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13 messages
07/11/2013 at 17:38
Hello, i have recently moved house and my garden is very bare. The garden is a decent size with a fence all the way around it. Am looking to make my garden more wildlife friendly with some trees and shrubs. I'm only a beginner and dont know alot about planting. I have been looking on a website to buy sum trees/shrubs. Is it ok to plant this time of year? I just feel like its along wait untill spring and want to get started. Any information will be greatly appreciated.
07/11/2013 at 18:23

Tree and shrubs will be happy to go into the ground now as the soil is still quite warm and most trees/shrubs will be using less energy at this time of the year

07/11/2013 at 19:20

Absolutely.  If you go for bare-root trees and shrubs you will find that the suppliers have only just started shipping them.  Bare-root trees should only be planted when they are dormant and tend to establish better than pot-grown ones in any case.  The only time you shouldn't plant such things is when the soil is actually frozen or waterlogged - any other ground conditions between now and March is fine and the ideal time for planting these.  Go for it.

07/11/2013 at 20:32

Berries, berries, berries..........

07/11/2013 at 21:14

Still time to plant bulbs for a pretty spring. They can go under your new trees. The right time for tree, shrub and rose planting from now to March.

07/11/2013 at 21:18
07/11/2013 at 21:20
Thanks alot for commenting. Are all trees best staked, or can you suggest anything else?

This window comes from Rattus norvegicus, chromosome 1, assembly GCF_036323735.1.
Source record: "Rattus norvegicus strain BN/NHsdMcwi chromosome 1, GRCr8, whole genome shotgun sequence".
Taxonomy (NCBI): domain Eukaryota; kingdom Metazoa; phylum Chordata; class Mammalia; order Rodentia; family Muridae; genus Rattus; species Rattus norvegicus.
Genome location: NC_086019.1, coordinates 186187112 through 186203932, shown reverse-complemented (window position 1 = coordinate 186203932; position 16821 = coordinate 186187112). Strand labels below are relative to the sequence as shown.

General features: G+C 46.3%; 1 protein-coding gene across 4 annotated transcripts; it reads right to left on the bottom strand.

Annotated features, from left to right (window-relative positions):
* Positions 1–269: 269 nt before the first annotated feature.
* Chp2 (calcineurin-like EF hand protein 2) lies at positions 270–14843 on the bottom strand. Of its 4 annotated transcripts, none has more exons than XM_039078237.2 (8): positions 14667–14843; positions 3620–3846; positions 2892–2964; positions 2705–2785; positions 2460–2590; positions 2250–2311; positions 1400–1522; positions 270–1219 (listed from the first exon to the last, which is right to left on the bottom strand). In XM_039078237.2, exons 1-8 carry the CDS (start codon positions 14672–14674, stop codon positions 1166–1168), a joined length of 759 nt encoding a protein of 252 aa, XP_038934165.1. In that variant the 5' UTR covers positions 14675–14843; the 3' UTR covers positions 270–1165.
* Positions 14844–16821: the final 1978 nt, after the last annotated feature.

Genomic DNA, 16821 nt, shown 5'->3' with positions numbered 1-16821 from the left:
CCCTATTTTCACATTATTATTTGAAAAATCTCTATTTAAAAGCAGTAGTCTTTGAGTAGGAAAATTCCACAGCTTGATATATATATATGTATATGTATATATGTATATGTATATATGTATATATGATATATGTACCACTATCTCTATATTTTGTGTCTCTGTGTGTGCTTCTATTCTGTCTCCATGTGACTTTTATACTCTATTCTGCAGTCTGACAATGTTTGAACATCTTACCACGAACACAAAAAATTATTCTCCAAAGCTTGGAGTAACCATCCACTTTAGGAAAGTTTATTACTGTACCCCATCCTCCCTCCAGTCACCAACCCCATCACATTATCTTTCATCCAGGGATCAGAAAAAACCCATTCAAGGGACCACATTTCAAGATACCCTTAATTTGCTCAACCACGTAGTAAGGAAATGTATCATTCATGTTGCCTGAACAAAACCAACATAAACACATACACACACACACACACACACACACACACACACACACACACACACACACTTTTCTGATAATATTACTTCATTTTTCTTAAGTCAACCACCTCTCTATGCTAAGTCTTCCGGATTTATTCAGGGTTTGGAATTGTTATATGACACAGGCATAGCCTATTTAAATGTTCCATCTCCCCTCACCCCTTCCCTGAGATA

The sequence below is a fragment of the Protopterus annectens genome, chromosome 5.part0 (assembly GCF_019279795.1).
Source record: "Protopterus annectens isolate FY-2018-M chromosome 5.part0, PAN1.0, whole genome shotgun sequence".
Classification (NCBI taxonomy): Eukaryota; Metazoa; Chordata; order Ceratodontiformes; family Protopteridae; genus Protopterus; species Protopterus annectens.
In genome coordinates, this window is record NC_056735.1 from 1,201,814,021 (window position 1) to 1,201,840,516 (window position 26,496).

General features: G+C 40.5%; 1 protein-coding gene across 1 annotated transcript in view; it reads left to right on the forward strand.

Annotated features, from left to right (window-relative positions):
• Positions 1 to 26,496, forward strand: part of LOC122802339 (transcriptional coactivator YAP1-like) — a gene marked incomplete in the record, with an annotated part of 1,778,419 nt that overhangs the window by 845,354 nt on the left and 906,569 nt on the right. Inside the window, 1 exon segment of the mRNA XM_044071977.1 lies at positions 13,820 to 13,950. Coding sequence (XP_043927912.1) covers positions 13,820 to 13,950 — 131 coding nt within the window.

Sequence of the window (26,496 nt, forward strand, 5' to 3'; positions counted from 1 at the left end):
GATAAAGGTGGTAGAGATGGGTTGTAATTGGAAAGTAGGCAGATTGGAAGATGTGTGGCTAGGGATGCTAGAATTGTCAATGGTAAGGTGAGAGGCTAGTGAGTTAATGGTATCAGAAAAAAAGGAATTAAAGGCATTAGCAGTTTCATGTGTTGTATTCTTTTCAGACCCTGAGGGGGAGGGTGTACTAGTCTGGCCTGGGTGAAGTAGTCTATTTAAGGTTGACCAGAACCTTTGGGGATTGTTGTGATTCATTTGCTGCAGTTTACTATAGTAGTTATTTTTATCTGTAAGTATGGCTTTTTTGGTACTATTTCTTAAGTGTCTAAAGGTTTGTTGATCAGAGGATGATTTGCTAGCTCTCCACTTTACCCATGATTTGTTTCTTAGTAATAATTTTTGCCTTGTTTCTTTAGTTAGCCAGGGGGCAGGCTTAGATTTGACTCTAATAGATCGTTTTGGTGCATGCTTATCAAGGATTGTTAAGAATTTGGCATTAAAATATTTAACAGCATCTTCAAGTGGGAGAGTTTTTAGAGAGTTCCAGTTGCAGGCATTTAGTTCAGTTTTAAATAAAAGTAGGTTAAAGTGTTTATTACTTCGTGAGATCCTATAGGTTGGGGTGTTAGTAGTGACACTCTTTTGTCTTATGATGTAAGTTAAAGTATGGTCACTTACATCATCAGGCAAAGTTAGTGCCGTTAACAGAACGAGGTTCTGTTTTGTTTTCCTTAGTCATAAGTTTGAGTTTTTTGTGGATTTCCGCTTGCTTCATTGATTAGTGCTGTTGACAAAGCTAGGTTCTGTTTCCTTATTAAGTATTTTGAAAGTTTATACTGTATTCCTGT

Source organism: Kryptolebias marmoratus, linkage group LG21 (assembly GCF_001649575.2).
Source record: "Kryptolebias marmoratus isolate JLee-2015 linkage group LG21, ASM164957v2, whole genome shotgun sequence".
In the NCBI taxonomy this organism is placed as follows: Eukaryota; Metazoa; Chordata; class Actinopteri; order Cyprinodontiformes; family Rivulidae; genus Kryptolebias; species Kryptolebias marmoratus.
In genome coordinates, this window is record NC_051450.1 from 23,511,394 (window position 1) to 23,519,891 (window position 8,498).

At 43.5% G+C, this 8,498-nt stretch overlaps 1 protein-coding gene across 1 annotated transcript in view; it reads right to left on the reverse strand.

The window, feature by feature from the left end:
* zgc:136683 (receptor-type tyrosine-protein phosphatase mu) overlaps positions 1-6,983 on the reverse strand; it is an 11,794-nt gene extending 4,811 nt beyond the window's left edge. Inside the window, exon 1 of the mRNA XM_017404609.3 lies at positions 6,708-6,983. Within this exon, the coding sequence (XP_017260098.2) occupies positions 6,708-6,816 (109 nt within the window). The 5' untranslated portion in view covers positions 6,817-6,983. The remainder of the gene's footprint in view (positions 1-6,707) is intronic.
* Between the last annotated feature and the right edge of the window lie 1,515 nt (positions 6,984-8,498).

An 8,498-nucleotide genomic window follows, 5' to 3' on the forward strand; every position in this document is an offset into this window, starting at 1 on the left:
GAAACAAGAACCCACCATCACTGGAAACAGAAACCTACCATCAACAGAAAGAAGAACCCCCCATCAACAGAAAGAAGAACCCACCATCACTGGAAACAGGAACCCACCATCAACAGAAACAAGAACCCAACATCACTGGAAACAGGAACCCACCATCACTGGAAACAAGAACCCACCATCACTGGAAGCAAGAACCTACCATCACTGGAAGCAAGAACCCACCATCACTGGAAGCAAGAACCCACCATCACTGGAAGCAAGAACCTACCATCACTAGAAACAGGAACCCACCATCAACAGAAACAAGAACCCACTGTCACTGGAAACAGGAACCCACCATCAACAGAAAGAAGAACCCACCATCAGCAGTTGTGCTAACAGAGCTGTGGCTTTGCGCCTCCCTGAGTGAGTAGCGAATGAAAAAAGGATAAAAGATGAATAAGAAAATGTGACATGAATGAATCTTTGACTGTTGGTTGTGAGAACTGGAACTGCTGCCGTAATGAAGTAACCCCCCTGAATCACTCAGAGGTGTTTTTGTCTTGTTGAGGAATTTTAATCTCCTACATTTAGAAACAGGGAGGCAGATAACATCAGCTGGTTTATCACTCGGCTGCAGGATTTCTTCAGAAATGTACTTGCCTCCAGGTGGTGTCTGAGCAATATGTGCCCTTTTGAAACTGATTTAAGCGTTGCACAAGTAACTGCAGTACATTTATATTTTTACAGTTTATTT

08/11/2013 at 11:54

Agree totally with above. You've got time to do lots of research and find who does the best deals and has best choice. run out of time get back later.

08/11/2013 at 14:18

Here's a list to check against of what is actually a British native. You don't have to concentrate on British natives but obviously if you do you won't got far wrong. My way of thinking is if it isn't native then what is it contributing and how well does it do that.

08/11/2013 at 14:22

http://butterfly-conservation.org/

http://homes.rspb.org.uk/

Try these 2 links forwildlife friendly advice.

08/11/2013 at 14:49

I'm sure there are a few things that could be planted, but I'd just recommend start observing your garden, looking at what's in your neigbours gardens (and are thriving), work out what you like/ dislike and reading up (loads of seed/ gardening catalogues around). Then start planning.

Put up some bird feeders or bee/ insect houses. Organise the structure of your garden (fences, shed, greenhouse, walls, screens, patio or seating area, bench, pots and baskets) and anything that isnt going to be so dependant on the weather or frost damaging plants or any of your hard work.

Then Spring won't be too far away. Have fun.

08/11/2013 at 20:28
What about planting cell grown tree's in winter
08/11/2013 at 22:47

cell grown trees? I would go for bare root. But Tina_i_am has a very good point. Take your time. I bought a lot of things that came up anyway. I was really taken by surprise at what similar taste in plants me and the last owner had. Sure there were things that I treated like pernicious weeds but you could be very, very surprised at what comes up in spring. Don't rush in though. Don't shop on sites where your basket times out or you'll end up making decisions you'll regret. You'll do that anyway. Lol. That's gardening. It has to grow with you. I'm three and a half years in to my garden and there's still loads to do and I'm waiting on yet another bare root order.

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13 messages